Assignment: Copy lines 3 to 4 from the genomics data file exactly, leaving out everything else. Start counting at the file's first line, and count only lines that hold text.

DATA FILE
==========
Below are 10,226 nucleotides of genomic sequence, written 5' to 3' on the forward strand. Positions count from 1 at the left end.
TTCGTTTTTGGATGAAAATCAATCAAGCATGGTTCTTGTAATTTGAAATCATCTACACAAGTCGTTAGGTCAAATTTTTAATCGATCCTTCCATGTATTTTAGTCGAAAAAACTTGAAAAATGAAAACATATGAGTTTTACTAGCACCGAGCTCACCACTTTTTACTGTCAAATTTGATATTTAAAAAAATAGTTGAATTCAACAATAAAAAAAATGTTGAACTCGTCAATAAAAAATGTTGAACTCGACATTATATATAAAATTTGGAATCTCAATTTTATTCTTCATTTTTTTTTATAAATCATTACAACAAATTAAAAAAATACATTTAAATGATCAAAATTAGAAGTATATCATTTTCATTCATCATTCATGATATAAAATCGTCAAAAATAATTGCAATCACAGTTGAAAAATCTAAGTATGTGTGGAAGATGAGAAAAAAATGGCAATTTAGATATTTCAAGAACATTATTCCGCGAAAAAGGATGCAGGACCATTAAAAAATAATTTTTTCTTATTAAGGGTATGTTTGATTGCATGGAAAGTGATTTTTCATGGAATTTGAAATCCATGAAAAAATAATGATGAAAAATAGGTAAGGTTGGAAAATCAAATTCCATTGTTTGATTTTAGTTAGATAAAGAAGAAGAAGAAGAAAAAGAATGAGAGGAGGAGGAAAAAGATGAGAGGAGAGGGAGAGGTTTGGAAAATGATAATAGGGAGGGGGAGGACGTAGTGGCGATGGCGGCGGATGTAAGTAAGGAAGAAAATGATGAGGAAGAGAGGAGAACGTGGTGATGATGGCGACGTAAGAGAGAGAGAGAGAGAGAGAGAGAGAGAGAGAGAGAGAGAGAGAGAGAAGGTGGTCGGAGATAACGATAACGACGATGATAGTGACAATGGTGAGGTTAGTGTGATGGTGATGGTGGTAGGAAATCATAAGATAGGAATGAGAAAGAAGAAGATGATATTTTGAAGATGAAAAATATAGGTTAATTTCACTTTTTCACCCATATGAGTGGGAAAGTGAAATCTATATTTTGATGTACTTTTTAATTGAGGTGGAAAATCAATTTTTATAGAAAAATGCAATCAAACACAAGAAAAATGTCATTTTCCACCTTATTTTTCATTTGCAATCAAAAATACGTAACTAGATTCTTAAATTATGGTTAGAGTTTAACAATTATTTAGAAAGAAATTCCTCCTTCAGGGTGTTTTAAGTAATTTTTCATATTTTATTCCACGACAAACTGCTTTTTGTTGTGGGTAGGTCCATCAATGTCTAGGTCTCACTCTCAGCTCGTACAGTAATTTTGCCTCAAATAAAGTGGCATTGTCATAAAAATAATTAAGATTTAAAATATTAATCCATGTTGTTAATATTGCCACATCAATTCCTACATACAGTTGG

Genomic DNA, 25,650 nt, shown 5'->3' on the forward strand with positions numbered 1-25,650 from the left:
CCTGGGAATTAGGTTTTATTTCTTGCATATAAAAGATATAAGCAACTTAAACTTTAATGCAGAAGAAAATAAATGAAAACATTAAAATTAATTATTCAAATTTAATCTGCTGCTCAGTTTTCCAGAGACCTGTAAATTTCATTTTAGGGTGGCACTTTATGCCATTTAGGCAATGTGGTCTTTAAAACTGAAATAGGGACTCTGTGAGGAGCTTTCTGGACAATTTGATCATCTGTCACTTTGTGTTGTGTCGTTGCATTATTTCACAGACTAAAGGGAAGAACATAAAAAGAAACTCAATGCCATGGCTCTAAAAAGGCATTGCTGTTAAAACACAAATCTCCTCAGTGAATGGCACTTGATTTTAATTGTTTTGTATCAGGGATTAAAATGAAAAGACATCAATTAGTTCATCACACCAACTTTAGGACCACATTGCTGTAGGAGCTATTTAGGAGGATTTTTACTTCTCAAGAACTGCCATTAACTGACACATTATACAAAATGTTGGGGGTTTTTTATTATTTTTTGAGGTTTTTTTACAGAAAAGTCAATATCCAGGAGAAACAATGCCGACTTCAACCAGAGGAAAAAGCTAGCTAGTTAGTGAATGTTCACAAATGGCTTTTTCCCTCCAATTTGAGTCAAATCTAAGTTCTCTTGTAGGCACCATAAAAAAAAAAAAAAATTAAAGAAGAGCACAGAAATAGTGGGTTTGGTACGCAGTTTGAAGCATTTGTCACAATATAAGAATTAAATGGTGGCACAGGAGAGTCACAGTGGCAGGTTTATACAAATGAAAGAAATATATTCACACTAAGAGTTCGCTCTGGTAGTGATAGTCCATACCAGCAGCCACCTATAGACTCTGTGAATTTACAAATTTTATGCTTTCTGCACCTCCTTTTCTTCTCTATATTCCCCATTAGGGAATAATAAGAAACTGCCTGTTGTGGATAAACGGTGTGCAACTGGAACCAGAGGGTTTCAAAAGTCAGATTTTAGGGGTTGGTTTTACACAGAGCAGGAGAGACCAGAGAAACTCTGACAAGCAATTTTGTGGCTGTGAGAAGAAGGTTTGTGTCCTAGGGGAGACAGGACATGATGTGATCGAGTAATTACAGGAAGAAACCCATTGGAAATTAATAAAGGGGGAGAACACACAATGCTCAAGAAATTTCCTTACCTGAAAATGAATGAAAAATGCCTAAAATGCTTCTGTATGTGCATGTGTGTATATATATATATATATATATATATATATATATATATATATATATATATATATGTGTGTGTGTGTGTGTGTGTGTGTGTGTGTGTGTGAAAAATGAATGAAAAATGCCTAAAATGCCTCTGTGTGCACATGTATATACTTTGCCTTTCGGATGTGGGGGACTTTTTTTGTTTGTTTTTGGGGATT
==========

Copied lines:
Genomic DNA, 25,650 nt, shown 5'->3' on the forward strand with positions numbered 1-25,650 from the left:
CCTGGGAATTAGGTTTTATTTCTTGCATATAAAAGATATAAGCAACTTAAACTTTAATGCAGAAGAAAATAAATGAAAACATTAAAATTAATTATTCAAATTTAATCTGCTGCTCAGTTTTCCAGAGACCTGTAAATTTCATTTTAGGGTGGCACTTTATGCCATTTAGGCAATGTGGTCTTTAAAACTGAAATAGGGACTCTGTGAGGAGCTTTCTGGACAATTTGATCATCTGTCACTTTGTGTTGTGTCGTTGCATTATTTCACAGACTAAAGGGAAGAACATAAAAAGAAACTCAATGCCATGGCTCTAAAAAGGCATTGCTGTTAAAACACAAATCTCCTCAGTGAATGGCACTTGATTTTAATTGTTTTGTATCAGGGATTAAAATGAAAAGACATCAATTAGTTCATCACACCAACTTTAGGACCACATTGCTGTAGGAGCTATTTAGGAGGATTTTTACTTCTCAAGAACTGCCATTAACTGACACATTATACAAAATGTTGGGGGTTTTTTATTATTTTTTGAGGTTTTTTTACAGAAAAGTCAATATCCAGGAGAAACAATGCCGACTTCAACCAGAGGAAAAAGCTAGCTAGTTAGTGAATGTTCACAAATGGCTTTTTCCCTCCAATTTGAGTCAAATCTAAGTTCTCTTGTAGGCACCATAAAAAAAAAAAAAAATTAAAGAAGAGCACAGAAATAGTGGGTTTGGTACGCAGTTTGAAGCATTTGTCACAATATAAGAATTAAATGGTGGCACAGGAGAGTCACAGTGGCAGGTTTATACAAATGAAAGAAATATATTCACACTAAGAGTTCGCTCTGGTAGTGATAGTCCATACCAGCAGCCACCTATAGACTCTGTGAATTTACAAATTTTATGCTTTCTGCACCTCCTTTTCTTCTCTATATTCCCCATTAGGGAATAATAAGAAACTGCCTGTTGTGGATAAACGGTGTGCAACTGGAACCAGAGGGTTTCAAAAGTCAGATTTTAGGGGTTGGTTTTACACAGAGCAGGAGAGACCAGAGAAACTCTGACAAGCAATTTTGTGGCTGTGAGAAGAAGGTTTGTGTCCTAGGGGAGACAGGACATGATGTGATCGAGTAATTACAGGAAGAAACCCATTGGAAATTAATAAAGGGGGAGAACACACAATGCTCAAGAAATTTCCTTACCTGAAAATGAATGAAAAATGCCTAAAATGCTTCTGTATGTGCATGTGTGTATATATATATATATATATATATATATATATATATATATATATATATATATATGTGTGTGTGTGTGTGTGTGTGTGTGTGTGTGTGTGAAAAATGAATGAAAAATGCCTAAAATGCCTCTGTGTGCACATGTATATACTTTGCCTTTCGGATGTGGGGGACTTTTTTTGTTTGTTTTTGGGGATT